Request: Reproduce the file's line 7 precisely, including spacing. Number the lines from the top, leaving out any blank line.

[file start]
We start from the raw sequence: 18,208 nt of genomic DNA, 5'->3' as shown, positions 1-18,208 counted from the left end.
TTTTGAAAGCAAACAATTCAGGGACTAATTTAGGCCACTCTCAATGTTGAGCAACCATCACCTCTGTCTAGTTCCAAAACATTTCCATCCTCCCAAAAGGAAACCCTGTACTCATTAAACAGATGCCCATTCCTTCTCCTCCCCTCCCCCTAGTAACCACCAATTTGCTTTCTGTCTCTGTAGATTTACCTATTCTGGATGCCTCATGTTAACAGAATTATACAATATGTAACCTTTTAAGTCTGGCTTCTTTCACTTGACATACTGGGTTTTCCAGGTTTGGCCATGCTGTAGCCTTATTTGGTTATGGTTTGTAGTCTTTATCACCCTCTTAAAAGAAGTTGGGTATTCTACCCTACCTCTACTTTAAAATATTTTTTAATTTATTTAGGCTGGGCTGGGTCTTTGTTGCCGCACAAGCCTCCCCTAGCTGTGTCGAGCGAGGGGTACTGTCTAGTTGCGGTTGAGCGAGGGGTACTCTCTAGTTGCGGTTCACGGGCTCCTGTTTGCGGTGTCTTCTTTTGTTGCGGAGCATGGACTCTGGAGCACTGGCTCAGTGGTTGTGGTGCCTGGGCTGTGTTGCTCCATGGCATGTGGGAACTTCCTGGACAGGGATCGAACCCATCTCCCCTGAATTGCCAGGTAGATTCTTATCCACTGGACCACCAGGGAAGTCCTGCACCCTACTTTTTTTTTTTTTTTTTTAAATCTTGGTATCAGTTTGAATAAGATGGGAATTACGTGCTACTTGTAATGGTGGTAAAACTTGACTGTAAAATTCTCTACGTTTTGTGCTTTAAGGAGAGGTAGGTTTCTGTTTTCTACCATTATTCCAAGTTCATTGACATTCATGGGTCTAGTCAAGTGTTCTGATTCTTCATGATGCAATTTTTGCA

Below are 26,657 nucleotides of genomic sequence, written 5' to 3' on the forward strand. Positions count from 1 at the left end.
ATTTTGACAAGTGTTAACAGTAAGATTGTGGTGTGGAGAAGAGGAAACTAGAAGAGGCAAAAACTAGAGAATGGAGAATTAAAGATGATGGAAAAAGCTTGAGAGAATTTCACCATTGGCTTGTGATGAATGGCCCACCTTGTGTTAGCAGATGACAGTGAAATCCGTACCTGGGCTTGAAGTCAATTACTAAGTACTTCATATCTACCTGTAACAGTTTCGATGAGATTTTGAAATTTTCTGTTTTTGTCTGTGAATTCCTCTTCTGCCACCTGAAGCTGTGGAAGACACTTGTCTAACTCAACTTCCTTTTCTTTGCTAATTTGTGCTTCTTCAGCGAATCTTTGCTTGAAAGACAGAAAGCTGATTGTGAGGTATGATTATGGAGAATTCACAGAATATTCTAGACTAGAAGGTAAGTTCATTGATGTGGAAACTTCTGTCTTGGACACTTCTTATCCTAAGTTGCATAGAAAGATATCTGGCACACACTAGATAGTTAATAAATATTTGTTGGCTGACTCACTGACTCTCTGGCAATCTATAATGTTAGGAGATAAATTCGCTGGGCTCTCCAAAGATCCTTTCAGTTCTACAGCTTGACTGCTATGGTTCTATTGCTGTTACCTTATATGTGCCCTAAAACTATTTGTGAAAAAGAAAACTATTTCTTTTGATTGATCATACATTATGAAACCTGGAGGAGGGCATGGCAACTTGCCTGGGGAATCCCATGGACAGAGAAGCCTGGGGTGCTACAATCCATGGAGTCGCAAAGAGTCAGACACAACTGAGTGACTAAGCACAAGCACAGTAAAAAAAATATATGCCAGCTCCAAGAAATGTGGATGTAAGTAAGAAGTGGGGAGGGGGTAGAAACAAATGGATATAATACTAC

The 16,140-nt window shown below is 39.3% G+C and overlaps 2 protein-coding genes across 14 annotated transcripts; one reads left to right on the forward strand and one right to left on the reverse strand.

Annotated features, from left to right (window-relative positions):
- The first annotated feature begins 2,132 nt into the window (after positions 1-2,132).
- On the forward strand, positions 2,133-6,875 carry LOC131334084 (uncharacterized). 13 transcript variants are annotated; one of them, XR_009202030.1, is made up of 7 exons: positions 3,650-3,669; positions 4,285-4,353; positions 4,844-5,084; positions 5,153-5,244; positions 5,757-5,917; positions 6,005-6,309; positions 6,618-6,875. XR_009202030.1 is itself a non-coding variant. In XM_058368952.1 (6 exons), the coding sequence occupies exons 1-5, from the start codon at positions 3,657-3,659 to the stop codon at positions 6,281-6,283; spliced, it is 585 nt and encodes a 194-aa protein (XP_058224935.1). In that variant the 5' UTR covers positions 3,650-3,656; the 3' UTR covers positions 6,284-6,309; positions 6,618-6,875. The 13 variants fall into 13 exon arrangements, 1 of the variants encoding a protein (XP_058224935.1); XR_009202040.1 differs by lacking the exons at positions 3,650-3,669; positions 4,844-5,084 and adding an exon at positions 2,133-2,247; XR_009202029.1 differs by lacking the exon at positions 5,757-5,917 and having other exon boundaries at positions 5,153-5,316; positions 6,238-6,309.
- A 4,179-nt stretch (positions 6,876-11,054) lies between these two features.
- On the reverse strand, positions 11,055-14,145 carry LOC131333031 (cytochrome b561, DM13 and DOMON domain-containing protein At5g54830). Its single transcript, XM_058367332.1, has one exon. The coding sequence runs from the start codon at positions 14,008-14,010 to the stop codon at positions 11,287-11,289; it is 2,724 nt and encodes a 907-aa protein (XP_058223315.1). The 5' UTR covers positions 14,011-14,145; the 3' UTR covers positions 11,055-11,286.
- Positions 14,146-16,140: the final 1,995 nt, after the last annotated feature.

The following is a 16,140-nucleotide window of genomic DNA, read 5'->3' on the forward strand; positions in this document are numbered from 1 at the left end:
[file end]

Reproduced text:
- The first annotated feature begins 2,132 nt into the window (after positions 1-2,132).